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High pressure grinding rolls provide mines with energy savings

Published by , Assistant Editor
Global Mining Review,

Across the resources sector, mine owners are looking to high pressure grinding rolls (HPGR) to improve the energy efficiency of their greenfield projects. Favoured for decades in cement production, HPGRs are now being used in hard mineral comminution to offset the ever-increasing energy required to process declining ore grades and maintain profits amid falling commodity prices.

Studies and on-site data have both found that despite their higher initial cost, HPGRs can offer significant reductions in total ownership cost savings due both to their lower direct energy consumption, and downstream energy savings they create in grinding and mineral recovery.

Additionally, with reduced available groundwater in some key geographies, mines are being built in increasingly arid environments, requiring bold comminution plans to reduce their reliance on expensive water pumped from remote sources.

How HPGRs increase energy efficiency

Depending on the requirements of the circuit, High Pressure Grinding Rolls have been found to consume as much as 35% less power than conventional SAG mill-based circuits. This amounts to between 0.8 and 3.0 kWh per tonne and lower total cost of ownership.

Several factors will determine the magnitude of the energy saving, most prominently the size of the desired final output and the hardness of the ore. In general, harder ores being crushed into smaller sizes at higher volumes will offer the greatest reductions over conventional methods.

HPGRs have greater resilience to ore hardness, coping with harder ore feeds and variation within a single feed better than ball-based mills. With Enduron® HPGRs, the rollers can dynamically skew to maintain even pressure across a feed of mixed sizes, which together with their spring-loaded lateral walls, reducing the quantity of ore that needs to be recycled through the system.

Efficiency also scales with the size of the output, with the additional fines naturally generated by a HPGR’s inter-particle compression reducing the effort that needs to be put into subsequent milling.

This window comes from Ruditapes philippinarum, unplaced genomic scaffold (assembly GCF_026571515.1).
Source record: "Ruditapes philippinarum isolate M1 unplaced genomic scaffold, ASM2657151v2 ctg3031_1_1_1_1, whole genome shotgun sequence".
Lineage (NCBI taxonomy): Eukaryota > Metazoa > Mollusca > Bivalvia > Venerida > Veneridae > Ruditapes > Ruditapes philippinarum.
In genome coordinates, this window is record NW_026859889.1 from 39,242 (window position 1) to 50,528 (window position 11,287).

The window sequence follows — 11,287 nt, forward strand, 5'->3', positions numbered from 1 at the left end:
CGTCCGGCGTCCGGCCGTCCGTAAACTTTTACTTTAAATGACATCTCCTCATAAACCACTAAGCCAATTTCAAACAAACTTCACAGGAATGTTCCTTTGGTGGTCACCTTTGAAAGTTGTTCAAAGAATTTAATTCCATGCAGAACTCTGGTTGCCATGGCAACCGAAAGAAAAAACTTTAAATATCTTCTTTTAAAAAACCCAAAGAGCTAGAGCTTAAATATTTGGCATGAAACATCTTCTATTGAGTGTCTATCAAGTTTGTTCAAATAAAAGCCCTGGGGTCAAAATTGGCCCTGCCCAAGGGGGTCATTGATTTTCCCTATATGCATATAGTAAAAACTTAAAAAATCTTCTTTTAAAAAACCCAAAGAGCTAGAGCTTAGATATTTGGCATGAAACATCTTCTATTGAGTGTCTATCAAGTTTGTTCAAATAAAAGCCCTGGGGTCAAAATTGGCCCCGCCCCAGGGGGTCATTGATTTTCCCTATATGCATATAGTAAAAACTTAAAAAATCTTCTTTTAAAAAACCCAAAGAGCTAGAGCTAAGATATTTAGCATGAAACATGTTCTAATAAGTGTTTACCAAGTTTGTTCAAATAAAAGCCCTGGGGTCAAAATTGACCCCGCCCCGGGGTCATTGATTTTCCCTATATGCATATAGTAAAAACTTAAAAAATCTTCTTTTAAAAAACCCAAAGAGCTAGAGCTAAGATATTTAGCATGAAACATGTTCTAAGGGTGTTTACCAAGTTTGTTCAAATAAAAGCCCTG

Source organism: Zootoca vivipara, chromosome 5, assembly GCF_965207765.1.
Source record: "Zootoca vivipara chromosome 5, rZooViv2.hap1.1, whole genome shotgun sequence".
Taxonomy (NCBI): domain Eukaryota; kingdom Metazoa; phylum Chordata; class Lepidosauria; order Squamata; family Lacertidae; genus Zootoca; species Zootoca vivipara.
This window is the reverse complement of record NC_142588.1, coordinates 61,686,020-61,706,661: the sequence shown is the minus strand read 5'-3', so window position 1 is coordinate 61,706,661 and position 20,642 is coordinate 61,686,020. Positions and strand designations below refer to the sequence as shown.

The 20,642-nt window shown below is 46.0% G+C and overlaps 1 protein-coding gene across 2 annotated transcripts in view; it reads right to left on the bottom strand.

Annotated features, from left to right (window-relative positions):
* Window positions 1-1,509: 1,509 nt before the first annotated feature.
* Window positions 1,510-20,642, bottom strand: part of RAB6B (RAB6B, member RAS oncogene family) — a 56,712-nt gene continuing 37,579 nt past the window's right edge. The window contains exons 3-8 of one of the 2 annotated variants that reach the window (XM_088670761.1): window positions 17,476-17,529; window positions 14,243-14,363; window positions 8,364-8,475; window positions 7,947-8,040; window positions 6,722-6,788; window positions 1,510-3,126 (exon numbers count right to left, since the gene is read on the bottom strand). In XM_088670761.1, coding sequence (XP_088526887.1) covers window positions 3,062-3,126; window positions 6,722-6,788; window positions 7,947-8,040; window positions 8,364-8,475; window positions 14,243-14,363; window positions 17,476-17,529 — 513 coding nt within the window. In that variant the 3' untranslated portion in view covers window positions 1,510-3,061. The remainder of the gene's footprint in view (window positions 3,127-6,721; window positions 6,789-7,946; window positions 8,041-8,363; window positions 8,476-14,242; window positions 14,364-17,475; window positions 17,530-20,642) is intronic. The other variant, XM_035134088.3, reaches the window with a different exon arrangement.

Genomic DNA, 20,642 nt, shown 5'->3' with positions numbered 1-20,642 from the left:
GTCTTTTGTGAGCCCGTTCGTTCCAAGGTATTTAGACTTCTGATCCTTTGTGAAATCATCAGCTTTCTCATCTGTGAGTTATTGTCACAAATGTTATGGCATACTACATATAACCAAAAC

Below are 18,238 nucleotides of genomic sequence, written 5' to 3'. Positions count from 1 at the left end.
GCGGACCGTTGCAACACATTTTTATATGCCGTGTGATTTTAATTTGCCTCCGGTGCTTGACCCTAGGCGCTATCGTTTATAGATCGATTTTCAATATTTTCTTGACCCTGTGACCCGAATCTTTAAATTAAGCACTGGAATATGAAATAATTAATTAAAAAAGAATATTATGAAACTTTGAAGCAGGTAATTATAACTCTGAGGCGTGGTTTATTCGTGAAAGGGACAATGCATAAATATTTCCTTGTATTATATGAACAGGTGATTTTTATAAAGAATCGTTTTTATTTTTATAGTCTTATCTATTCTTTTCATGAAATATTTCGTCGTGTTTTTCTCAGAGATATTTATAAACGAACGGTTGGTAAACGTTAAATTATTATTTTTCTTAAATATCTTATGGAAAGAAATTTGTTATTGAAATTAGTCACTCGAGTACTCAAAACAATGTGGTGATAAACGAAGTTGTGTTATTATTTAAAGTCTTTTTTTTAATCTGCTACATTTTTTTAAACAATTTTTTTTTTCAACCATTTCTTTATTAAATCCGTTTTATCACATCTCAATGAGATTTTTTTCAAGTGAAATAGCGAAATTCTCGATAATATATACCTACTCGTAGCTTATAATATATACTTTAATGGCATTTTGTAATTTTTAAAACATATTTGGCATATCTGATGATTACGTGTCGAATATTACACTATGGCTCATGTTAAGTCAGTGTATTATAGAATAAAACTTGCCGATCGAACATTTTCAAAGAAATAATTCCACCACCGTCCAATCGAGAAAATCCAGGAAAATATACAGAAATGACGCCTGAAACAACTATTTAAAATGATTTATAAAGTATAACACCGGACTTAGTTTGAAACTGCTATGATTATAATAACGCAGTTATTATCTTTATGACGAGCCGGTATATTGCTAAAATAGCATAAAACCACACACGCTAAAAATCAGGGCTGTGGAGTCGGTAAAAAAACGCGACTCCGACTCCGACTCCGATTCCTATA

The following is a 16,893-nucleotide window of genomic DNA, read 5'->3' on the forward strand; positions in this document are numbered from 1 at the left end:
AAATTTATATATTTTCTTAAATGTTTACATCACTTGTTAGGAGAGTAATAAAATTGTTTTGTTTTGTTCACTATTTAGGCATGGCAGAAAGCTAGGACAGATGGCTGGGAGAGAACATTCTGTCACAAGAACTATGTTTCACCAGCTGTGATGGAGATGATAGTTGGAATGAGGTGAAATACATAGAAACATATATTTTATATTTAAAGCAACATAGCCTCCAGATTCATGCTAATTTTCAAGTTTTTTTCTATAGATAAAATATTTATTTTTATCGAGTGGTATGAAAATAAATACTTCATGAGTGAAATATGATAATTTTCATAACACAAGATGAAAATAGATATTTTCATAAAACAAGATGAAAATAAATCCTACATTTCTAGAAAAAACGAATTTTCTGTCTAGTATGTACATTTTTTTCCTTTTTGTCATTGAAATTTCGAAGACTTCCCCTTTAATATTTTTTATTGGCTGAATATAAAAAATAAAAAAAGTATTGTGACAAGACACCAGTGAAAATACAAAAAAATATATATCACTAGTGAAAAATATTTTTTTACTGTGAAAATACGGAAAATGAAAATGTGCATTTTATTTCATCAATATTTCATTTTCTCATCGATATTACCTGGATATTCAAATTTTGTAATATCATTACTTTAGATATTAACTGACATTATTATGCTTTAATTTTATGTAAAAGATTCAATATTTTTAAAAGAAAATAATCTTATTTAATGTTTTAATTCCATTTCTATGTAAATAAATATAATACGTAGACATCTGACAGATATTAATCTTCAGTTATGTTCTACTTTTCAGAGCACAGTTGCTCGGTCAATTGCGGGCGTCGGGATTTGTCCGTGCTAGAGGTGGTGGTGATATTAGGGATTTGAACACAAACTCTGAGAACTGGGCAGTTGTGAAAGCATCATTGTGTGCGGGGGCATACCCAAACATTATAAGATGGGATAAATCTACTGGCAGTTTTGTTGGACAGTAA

HPGR  is mainly used in pellet feed to increase the specific surface area of the particles, in order to allow for strong pellets. This is in contrast to normal comminution applications, where size reduction is the main purpose. In pellet feed application, HPGR is competing with dry ball mills, which consume more energy.

Research conducted by the University of British Columbia found the introduction of a HPGR into Can Huckleberry gold mine’s mill circuit reduced power usage by 21% when grinding to a P80 of 160 μm, but that increased to 34% when milled down to 75 μm.


Micro-cracking and downstream energy savings

The high-pressure HPGRs exert on the feed creates micro-cracks in material, often between grain boundaries, significantly aiding in separating ore from the surrounding waste rock and thus reducing the overall demands on the circuit.

Highly resistant materials such as diamond resist the forces applied, while the surrounding waste rock is disintegrated. Similarly, gold suffers only minimal deformation while the feed’s other material is broken up – contributing to energy savings at the Mt. Todd mine in Western Australia of “over one-third” compared to SABC comminution.

Other circuits proposed include using magnetic rejectors to separate magnetite from surrounding silica at the gangue stage to reduce or eliminate downstream energy use. Processes involving leaching and floatation also require less energy when working with rocks subjected to micro-cracking.

Low water usage – how HPGR can drive dry comminution

In addition to direct power savings, High Pressure Grinding Rolls also offer the potential for mill circuits which consume much less water, a top priority for an industry where the scarcity of opportunities is driving investment in some of the world’s most arid geographies.

Responding to this growing need to conserve resources, we have spent the last decade working with mine operators as well as some of Germany’s leading mineral processing universities (such as the University of Freiberg) to develop systems for dry air classification in tandem with Enduron® HPGR grinding.

Using this method, we’ve been able to achieve lower energy consumption and produce finer end products – ingesting a feed of F80 50 mm and reducing it down to P80 of 150 μm and lower, utilising dry air classification in a closed HPGR circuit.

This makes the Enduron® HPGR ideal for projects in those parts of the world with arid environmental conditions that force the operator to use as little water as possible, such as Australia and the United States, where this technique is already in use.

Together with the strong energy savings the technology offers, High Pressure Grinding Rolls are a vital tool for businesses to counter-act the falling margins imposed by lowered ore grades and reduced commodity prices.

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